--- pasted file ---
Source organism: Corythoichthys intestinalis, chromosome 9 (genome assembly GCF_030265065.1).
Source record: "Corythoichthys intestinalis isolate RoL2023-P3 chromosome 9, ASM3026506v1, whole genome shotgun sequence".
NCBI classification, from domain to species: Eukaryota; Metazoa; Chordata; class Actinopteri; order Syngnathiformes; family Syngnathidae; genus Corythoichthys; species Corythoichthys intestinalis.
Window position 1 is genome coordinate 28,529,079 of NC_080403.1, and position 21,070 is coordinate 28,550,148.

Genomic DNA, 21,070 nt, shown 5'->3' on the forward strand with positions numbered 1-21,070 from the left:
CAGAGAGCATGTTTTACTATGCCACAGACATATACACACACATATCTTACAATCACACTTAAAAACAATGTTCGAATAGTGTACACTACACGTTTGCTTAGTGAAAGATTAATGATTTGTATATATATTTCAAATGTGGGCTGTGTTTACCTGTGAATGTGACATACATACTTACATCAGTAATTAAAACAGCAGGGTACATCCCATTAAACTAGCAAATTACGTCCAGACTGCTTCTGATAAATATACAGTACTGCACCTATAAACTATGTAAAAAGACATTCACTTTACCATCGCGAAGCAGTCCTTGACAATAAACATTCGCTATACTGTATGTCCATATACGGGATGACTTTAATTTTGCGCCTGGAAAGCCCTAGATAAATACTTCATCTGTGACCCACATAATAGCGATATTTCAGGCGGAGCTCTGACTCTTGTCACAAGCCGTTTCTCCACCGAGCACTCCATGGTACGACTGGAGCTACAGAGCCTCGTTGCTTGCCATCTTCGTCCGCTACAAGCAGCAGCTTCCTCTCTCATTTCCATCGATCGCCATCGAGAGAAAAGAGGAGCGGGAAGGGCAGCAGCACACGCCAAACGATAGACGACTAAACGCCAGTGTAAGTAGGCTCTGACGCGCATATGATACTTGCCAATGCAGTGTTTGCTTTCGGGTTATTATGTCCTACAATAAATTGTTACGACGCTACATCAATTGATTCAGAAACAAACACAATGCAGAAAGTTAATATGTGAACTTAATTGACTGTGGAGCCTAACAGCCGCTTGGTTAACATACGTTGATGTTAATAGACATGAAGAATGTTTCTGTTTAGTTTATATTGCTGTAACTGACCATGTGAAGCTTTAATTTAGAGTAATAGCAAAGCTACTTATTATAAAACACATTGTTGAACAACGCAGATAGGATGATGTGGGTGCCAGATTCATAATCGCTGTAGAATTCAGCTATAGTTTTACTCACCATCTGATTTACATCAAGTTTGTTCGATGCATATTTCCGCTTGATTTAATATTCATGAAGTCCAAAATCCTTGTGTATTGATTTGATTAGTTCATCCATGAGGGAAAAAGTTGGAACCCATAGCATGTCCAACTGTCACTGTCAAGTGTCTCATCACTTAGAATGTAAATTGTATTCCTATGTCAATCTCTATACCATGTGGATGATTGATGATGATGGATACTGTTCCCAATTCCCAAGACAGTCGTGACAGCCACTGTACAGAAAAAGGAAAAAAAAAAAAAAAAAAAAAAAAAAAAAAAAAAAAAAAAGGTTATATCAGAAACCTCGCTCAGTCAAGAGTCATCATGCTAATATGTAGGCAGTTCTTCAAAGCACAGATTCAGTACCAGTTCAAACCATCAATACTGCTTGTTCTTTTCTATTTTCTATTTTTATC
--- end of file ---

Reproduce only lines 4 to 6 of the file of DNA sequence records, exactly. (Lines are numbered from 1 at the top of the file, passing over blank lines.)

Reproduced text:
Window position 1 is genome coordinate 28,529,079 of NC_080403.1, and position 21,070 is coordinate 28,550,148.

Genomic DNA, 21,070 nt, shown 5'->3' on the forward strand with positions numbered 1-21,070 from the left:
CAGAGAGCATGTTTTACTATGCCACAGACATATACACACACATATCTTACAATCACACTTAAAAACAATGTTCGAATAGTGTACACTACACGTTTGCTTAGTGAAAGATTAATGATTTGTATATATATTTCAAATGTGGGCTGTGTTTACCTGTGAATGTGACATACATACTTACATCAGTAATTAAAACAGCAGGGTACATCCCATTAAACTAGCAAATTACGTCCAGACTGCTTCTGATAAATATACAGTACTGCACCTATAAACTATGTAAAAAGACATTCACTTTACCATCGCGAAGCAGTCCTTGACAATAAACATTCGCTATACTGTATGTCCATATACGGGATGACTTTAATTTTGCGCCTGGAAAGCCCTAGATAAATACTTCATCTGTGACCCACATAATAGCGATATTTCAGGCGGAGCTCTGACTCTTGTCACAAGCCGTTTCTCCACCGAGCACTCCATGGTACGACTGGAGCTACAGAGCCTCGTTGCTTGCCATCTTCGTCCGCTACAAGCAGCAGCTTCCTCTCTCATTTCCATCGATCGCCATCGAGAGAAAAGAGGAGCGGGAAGGGCAGCAGCACACGCCAAACGATAGACGACTAAACGCCAGTGTAAGTAGGCTCTGACGCGCATATGATACTTGCCAATGCAGTGTTTGCTTTCGGGTTATTATGTCCTACAATAAATTGTTACGACGCTACATCAATTGATTCAGAAACAAACACAATGCAGAAAGTTAATATGTGAACTTAATTGACTGTGGAGCCTAACAGCCGCTTGGTTAACATACGTTGATGTTAATAGACATGAAGAATGTTTCTGTTTAGTTTATATTGCTGTAACTGACCATGTGAAGCTTTAATTTAGAGTAATAGCAAAGCTACTTATTATAAAACACATTGTTGAACAACGCAGATAGGATGATGTGGGTGCCAGATTCATAATCGCTGTAGAATTCAGCTATAGTTTTACTCACCATCTGATTTACATCAAGTTTGTTCGATGCATATTTCCGCTTGATTTAATATTCATGAAGTCCAAAATCCTTGTGTATTGATTTGATTAGTTCATCCATGAGGGAAAAAGTTGGAACCCATAGCATGTCCAACTGTCACTGTCAAGTGTCTCATCACTTAGAATGTAAATTGTATTCCTATGTCAATCTCTATACCATGTGGATGATTGATGATGATGGATACTGTTCCCAATTCCCAAGACAGTCGTGACAGCCACTGTACAGAAAAAGGAAAAAAAAAAAAAAAAAAAAAAAAAAAAAAAAAAAAAAAAGGTTATATCAGAAACCTCGCTCAGTCAAGAGTCATCATGCTAATATGTAGGCAGTTCTTCAAAGCACAGATTCAGTACCAGTTCAAACCATCAATACTGCTTGTTCTTTTCTATTTTCTATTTTTATC